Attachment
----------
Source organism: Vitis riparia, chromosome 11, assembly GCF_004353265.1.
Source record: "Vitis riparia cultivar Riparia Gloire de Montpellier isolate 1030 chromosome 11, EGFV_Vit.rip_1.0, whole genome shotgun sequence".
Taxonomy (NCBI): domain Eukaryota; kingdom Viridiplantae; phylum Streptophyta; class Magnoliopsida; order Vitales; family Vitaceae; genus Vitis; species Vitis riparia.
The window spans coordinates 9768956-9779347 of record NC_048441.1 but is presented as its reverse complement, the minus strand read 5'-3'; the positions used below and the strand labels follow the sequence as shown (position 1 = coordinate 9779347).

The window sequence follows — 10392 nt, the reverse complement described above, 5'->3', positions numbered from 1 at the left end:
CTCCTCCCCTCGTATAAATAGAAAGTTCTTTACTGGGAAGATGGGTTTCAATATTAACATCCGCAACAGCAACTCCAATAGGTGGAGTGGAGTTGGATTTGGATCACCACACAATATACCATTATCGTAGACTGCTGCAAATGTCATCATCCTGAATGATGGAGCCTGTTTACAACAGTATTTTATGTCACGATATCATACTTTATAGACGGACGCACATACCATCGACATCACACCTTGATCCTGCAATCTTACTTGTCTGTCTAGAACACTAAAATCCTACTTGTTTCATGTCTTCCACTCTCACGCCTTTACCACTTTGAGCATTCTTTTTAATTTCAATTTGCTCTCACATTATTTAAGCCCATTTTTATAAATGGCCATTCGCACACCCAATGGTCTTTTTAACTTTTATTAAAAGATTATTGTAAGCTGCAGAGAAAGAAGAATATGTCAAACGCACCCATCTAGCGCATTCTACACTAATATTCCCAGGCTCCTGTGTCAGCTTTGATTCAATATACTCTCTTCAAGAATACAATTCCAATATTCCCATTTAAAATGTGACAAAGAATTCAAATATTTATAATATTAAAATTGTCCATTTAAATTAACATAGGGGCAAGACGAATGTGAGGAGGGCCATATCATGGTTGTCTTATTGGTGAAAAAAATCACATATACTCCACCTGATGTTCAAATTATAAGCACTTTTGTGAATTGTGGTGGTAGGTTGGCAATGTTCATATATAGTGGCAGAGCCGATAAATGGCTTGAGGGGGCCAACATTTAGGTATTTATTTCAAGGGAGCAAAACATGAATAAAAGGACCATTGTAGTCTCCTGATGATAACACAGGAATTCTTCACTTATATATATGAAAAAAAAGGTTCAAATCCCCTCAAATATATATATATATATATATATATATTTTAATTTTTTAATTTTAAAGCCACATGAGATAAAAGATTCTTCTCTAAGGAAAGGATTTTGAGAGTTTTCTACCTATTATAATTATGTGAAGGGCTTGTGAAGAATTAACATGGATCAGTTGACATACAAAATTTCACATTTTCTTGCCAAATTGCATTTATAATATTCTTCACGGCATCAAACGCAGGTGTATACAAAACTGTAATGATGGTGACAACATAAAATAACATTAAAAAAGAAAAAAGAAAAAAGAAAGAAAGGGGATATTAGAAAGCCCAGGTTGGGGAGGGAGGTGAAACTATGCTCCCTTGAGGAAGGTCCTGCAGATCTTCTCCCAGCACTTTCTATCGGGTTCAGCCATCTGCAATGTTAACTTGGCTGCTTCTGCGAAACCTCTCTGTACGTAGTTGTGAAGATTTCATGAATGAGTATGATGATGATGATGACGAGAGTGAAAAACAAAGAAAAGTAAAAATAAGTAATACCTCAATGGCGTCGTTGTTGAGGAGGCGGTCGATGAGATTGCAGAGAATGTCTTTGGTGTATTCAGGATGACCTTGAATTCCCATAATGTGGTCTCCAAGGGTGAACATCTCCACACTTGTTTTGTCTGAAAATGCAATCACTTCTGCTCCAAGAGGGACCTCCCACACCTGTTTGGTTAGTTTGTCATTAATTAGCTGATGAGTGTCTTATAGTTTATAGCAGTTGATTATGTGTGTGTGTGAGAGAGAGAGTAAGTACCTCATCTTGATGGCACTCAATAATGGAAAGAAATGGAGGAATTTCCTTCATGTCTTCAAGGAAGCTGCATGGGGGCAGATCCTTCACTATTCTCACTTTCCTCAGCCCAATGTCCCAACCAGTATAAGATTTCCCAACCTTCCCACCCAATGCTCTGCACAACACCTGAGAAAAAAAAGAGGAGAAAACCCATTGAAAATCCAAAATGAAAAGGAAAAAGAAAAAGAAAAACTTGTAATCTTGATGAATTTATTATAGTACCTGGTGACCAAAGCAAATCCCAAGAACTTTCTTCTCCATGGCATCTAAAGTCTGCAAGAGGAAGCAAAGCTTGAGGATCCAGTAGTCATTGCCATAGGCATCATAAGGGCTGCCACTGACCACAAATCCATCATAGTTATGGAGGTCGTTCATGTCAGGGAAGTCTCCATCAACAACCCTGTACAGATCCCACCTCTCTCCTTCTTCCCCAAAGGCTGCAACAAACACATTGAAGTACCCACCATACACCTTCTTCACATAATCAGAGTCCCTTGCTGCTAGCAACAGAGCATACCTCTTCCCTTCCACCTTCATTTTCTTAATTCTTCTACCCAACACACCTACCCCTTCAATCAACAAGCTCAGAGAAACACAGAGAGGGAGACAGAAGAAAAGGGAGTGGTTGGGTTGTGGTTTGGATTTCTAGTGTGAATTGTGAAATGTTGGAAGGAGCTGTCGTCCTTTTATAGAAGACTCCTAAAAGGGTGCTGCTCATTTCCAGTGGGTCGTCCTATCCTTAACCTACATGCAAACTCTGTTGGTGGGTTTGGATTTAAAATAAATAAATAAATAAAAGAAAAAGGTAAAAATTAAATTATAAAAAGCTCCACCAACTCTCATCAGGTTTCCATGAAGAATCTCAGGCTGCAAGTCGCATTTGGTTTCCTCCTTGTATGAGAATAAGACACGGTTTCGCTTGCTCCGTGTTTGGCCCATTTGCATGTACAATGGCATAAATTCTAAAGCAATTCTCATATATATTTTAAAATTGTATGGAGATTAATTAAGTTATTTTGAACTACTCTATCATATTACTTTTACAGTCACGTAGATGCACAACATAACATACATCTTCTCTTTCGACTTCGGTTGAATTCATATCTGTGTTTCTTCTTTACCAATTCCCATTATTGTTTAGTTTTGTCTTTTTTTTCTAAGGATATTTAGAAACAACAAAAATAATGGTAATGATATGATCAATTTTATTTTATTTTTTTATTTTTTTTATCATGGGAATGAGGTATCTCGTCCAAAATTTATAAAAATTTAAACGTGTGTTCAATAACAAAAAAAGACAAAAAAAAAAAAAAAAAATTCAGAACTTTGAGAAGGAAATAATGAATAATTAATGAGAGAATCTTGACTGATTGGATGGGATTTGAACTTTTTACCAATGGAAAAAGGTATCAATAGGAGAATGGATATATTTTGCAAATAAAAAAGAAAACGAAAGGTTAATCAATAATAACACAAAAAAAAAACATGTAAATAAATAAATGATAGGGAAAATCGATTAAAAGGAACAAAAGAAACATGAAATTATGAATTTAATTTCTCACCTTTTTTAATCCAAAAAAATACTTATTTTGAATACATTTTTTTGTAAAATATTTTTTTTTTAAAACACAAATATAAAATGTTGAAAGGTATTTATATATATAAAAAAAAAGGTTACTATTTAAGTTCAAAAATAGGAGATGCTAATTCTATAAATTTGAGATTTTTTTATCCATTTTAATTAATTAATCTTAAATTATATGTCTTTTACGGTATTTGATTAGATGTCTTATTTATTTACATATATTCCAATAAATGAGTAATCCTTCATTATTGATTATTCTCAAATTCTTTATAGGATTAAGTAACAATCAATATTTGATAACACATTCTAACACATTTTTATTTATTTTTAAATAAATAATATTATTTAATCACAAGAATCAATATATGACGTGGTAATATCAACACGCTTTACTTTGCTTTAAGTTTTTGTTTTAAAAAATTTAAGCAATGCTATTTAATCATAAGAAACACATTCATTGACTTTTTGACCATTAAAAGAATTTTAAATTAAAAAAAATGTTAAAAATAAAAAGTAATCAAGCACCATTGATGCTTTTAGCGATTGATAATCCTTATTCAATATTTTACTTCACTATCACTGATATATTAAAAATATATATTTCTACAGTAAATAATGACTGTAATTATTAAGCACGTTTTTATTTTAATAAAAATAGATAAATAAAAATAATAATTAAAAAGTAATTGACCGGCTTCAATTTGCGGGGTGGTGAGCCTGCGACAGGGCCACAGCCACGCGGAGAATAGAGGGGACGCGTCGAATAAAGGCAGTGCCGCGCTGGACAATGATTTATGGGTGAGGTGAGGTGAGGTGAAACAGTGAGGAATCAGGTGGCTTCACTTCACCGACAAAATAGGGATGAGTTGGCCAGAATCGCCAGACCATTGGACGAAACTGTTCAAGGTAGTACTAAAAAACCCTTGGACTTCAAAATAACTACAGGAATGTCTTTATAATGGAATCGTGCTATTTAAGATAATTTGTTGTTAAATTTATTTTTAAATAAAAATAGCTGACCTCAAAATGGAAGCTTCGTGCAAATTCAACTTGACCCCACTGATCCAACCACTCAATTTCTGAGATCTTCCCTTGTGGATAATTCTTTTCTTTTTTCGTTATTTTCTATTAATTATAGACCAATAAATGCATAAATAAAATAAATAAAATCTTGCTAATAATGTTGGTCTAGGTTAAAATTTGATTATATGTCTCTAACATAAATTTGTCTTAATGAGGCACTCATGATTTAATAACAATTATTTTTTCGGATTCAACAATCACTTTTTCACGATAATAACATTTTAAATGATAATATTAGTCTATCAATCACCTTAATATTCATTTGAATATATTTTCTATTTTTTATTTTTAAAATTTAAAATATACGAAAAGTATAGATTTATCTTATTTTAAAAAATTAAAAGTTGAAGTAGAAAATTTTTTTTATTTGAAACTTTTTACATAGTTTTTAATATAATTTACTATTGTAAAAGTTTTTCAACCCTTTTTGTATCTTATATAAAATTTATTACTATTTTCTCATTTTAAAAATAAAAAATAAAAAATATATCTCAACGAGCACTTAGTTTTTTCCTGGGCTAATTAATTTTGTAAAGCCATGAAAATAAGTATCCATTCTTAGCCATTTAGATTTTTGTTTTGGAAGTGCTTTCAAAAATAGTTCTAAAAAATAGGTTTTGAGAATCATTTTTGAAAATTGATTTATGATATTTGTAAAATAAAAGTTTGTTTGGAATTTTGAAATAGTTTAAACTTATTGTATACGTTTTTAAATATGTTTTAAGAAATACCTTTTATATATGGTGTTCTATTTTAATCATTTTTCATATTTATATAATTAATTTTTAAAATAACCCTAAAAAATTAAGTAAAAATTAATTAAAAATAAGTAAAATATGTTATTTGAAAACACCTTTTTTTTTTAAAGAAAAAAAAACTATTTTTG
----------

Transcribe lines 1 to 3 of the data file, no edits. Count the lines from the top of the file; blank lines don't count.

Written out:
Source organism: Vitis riparia, chromosome 11, assembly GCF_004353265.1.
Source record: "Vitis riparia cultivar Riparia Gloire de Montpellier isolate 1030 chromosome 11, EGFV_Vit.rip_1.0, whole genome shotgun sequence".
Taxonomy (NCBI): domain Eukaryota; kingdom Viridiplantae; phylum Streptophyta; class Magnoliopsida; order Vitales; family Vitaceae; genus Vitis; species Vitis riparia.